Last week was bursting at the seams with activity. Not only was it the week following the Las Artes de Mexico opening, but it was also an Artist in Residence week. This translated into over 880 schoolchildren and adults visiting the Museum during four school days, three evening programs, and three weekend programs. Wow! is right.
These weeks, crazy as they are, are impressively powerful. Powerful because nothing is cooler than seeing a professional working artist kneeling beside kindergarteners guiding them in their artwork creation or engaging a group of high school students with an artform they’ve never tried before.
Juan Flores, an extremely talented Mexican-American artist, introduced students to the traditional folk arts of Mexico. Each day introduced a new medium: Tuesday – Papel Picado (paper cuts), Wednesday – Los Baleros (wooden toys), Thursday – Las Mascaras (masks), and Friday – Clay Figurines.
Because he is more comfortable speaking in Spanish than in English, we worked with fabulous volunteer interpreters (a shout out to Nancy, Eduardo, Janet, Carol, Juan, and NTC’s international students for all your help this week!).
The more than 500 student artworks created during the week are on view through April 11 (a shout out to my colleagues for installing it during a two-hour window prior to Friday evening’s family night).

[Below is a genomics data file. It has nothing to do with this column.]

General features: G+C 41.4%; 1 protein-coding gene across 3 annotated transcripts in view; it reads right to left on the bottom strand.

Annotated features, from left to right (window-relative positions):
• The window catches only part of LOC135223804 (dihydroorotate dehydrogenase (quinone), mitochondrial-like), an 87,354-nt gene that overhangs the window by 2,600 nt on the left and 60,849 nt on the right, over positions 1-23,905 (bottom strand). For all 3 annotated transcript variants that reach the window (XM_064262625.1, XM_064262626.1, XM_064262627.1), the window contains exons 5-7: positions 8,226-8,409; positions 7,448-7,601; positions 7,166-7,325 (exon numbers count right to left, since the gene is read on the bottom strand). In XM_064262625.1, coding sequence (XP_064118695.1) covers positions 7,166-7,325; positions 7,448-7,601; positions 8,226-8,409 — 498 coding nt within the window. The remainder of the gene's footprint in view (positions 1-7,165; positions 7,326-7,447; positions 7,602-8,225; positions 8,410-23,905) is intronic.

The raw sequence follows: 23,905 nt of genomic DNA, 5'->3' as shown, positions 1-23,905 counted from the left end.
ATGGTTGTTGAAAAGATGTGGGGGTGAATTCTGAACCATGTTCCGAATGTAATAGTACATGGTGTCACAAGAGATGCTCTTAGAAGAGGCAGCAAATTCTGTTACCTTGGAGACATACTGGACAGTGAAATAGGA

We welcomed more than 150 guests that evening to view Las Artes de Mexico, enjoy refreshments, take in the student exhibition, meet Juan, and try out some traditional Mexican folk arts themselves. Plus, curator of education Jayna Hintz worked with Ready to Read to secure bilingual and Spanish children’s books for every family attending.
“Vibrant” sums up the week beautifully. As I write this overview of the week, two stories come to mind, both demonstrating the powerful impact these Artist in Residence weeks have.
When Franklin Elementary fourth-grade students visited on Thursday, we didn’t have interpreters. Two bilingual students were asked to translate for Juan at the front of the studio. As Juan pointed to one and then the other to interpret different sentences, these students beamed with pride. It was awesome to see. On Friday, Thomas Jefferson Elementary came with their Spanish-speaking Newcomer students. After working with Juan one student walked up to him and said, “You make me proud to be Mexican.”
Need I say more?